Although validation of the individual modalities used by naturopathic physicians such as nutrition and herbal medicine is important in establishing the usefulness of these therapies, it does not evaluate the eclectic approach of the discipline. The method of healing is not always consistent from patient to patient, which makes naturopathic medicine difficult and expensive to study. Consequently, at present, the evidence supporting the use of multiple concurrent complementary therapies remains almost completely empiric in nature.

Chair: You see? We cannot be bound by their definitions and standards. They fail to recognize the special nature of our art; one that recognizes only individuals and their experiences, and not heartless statistics.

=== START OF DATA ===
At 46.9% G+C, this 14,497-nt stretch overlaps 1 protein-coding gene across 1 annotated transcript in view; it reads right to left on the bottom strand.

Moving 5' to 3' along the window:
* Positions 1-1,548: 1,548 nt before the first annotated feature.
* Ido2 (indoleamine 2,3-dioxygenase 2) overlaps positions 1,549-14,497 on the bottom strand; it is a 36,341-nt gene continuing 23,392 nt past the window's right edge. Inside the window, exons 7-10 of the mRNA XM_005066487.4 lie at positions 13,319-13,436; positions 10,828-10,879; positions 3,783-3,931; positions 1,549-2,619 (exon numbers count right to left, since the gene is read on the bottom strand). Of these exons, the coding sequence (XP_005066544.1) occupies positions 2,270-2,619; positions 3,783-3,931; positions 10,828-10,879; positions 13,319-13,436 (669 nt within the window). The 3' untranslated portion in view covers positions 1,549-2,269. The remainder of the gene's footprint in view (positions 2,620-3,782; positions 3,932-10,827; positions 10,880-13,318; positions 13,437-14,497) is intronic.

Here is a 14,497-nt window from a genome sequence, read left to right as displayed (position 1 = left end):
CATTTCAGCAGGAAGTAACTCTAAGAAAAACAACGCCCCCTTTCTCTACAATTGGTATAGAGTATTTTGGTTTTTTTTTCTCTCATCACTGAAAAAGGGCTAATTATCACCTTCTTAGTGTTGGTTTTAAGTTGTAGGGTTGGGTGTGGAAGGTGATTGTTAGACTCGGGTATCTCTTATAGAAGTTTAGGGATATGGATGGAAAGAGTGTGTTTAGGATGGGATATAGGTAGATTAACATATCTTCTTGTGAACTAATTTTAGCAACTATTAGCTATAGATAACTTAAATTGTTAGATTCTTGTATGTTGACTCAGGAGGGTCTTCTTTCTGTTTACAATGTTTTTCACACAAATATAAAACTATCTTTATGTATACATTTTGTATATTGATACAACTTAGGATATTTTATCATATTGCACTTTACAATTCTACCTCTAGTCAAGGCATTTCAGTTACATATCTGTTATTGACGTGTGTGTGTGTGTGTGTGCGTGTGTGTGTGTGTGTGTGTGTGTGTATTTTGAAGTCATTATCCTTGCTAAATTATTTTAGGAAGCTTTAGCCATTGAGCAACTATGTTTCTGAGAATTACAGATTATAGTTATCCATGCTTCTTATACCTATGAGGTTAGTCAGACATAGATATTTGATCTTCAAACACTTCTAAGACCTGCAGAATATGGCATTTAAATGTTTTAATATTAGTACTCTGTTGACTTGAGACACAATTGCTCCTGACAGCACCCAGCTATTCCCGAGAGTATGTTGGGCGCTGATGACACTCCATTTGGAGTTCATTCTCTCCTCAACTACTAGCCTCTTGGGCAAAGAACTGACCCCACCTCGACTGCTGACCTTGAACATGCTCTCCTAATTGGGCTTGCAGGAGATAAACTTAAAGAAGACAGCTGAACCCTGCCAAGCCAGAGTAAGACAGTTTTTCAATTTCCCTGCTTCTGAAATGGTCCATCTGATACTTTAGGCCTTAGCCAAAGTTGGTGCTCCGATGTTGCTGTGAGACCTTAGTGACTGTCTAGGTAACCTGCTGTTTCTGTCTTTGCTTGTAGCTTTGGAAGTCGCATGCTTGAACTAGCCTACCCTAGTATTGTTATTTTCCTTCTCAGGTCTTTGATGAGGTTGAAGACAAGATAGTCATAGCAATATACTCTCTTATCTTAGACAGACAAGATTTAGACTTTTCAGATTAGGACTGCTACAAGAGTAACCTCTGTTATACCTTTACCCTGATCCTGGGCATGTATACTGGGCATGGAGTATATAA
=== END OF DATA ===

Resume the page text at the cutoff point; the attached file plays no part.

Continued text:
What we need is a way to get at these “evidence monkeys” when they’re young. Dude?

SD: I have implemented a program to bring speakers to medical schools to indoct..er…educate these young minds before they become hardened.

SOD: And how is it going?

Chair: This is where the good news comes in…

Comments

  1. #1 Michael Simpson
    April 22, 2009

    Wow. How did you sneak into the meeting? Didn’t they have a facial recognition program to have you detained?

    Do we get Part II, where they describe how homeopathic water cures cancer?

    BTW, is comment #1 is a bit troubling.

  2. #2 The Perky Skeptic
    April 22, 2009

    This is funny but also very scary in light of Kim Atwood’s posts on Harvard Med School….

  3. #3 The Perky Skeptic
    April 22, 2009

    @ Michael Simpson–

    Unfortunately for them, they used the same facial recognition program as the makers of Expelled, so while they kicked Orac out of the line, they let PalMD right on through. ;)